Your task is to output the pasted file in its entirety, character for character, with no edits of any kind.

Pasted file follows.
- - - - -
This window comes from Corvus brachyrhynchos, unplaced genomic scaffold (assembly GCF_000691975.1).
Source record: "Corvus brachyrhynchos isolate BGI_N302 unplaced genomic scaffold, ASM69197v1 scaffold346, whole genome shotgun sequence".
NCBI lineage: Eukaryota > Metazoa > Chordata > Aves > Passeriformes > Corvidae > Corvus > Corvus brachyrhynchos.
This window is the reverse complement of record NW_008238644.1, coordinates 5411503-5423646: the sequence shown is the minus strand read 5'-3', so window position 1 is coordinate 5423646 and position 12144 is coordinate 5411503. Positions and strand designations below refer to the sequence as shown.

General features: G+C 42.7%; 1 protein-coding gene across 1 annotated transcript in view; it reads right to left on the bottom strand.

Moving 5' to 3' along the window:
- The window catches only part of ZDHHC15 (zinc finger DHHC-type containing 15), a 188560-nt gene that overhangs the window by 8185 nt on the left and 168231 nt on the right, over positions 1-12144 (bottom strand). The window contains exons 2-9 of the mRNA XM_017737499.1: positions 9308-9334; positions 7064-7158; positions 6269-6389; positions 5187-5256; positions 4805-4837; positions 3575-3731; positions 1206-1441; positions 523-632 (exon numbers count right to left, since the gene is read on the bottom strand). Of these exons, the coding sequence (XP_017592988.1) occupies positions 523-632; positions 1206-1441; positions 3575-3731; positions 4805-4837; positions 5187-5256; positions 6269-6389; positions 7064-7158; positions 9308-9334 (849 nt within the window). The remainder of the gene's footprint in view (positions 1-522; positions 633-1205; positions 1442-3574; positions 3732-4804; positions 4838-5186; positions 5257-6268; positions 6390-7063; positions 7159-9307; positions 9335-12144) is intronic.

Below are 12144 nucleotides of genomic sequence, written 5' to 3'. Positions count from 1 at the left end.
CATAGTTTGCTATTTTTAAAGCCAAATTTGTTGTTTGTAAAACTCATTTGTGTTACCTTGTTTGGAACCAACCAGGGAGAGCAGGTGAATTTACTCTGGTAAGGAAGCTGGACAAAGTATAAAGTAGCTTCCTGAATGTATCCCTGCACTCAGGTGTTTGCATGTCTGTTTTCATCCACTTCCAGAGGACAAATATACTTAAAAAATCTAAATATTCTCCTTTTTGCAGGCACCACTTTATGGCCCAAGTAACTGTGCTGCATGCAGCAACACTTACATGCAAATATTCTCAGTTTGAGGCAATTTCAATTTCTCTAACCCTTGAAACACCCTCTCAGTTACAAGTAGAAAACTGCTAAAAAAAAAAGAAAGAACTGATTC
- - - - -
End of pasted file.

This window comes from Corvus brachyrhynchos, unplaced genomic scaffold (assembly GCF_000691975.1).
Source record: "Corvus brachyrhynchos isolate BGI_N302 unplaced genomic scaffold, ASM69197v1 scaffold346, whole genome shotgun sequence".
NCBI lineage: Eukaryota > Metazoa > Chordata > Aves > Passeriformes > Corvidae > Corvus > Corvus brachyrhynchos.
This window is the reverse complement of record NW_008238644.1, coordinates 5411503-5423646: the sequence shown is the minus strand read 5'-3', so window position 1 is coordinate 5423646 and position 12144 is coordinate 5411503. Positions and strand designations below refer to the sequence as shown.

General features: G+C 42.7%; 1 protein-coding gene across 1 annotated transcript in view; it reads right to left on the bottom strand.

Moving 5' to 3' along the window:
- The window catches only part of ZDHHC15 (zinc finger DHHC-type containing 15), a 188560-nt gene that overhangs the window by 8185 nt on the left and 168231 nt on the right, over positions 1-12144 (bottom strand). The window contains exons 2-9 of the mRNA XM_017737499.1: positions 9308-9334; positions 7064-7158; positions 6269-6389; positions 5187-5256; positions 4805-4837; positions 3575-3731; positions 1206-1441; positions 523-632 (exon numbers count right to left, since the gene is read on the bottom strand). Of these exons, the coding sequence (XP_017592988.1) occupies positions 523-632; positions 1206-1441; positions 3575-3731; positions 4805-4837; positions 5187-5256; positions 6269-6389; positions 7064-7158; positions 9308-9334 (849 nt within the window). The remainder of the gene's footprint in view (positions 1-522; positions 633-1205; positions 1442-3574; positions 3732-4804; positions 4838-5186; positions 5257-6268; positions 6390-7063; positions 7159-9307; positions 9335-12144) is intronic.

Below are 12144 nucleotides of genomic sequence, written 5' to 3'. Positions count from 1 at the left end.
CATAGTTTGCTATTTTTAAAGCCAAATTTGTTGTTTGTAAAACTCATTTGTGTTACCTTGTTTGGAACCAACCAGGGAGAGCAGGTGAATTTACTCTGGTAAGGAAGCTGGACAAAGTATAAAGTAGCTTCCTGAATGTATCCCTGCACTCAGGTGTTTGCATGTCTGTTTTCATCCACTTCCAGAGGACAAATATACTTAAAAAATCTAAATATTCTCCTTTTTGCAGGCACCACTTTATGGCCCAAGTAACTGTGCTGCATGCAGCAACACTTACATGCAAATATTCTCAGTTTGAGGCAATTTCAATTTCTCTAACCCTTGAAACACCCTCTCAGTTACAAGTAGAAAACTGCTAAAAAAAAAAGAAAGAACTGATTC